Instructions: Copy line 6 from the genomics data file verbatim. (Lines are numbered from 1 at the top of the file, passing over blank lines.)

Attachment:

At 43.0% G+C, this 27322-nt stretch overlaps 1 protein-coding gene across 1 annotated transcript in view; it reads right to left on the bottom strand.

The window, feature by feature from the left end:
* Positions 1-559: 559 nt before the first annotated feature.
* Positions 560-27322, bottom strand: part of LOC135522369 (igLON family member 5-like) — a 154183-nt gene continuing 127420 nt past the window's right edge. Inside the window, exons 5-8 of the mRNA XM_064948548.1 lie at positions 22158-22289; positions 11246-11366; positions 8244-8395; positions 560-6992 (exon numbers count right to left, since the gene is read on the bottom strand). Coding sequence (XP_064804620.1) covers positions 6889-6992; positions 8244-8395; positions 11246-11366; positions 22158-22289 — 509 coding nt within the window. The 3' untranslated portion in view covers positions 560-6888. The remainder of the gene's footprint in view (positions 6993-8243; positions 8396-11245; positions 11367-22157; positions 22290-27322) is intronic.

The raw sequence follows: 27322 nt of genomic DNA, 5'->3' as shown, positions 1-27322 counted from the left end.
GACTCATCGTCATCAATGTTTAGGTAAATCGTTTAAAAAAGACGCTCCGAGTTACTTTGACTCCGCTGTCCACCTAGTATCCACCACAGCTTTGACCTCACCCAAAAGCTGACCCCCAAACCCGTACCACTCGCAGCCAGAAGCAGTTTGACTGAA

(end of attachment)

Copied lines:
GACTCATCGTCATCAATGTTTAGGTAAATCGTTTAAAAAAGACGCTCCGAGTTACTTTGACTCCGCTGTCCACCTAGTATCCACCACAGCTTTGACCTCACCCAAAAGCTGACCCCCAAACCCGTACCACTCGCAGCCAGAAGCAGTTTGACTGAA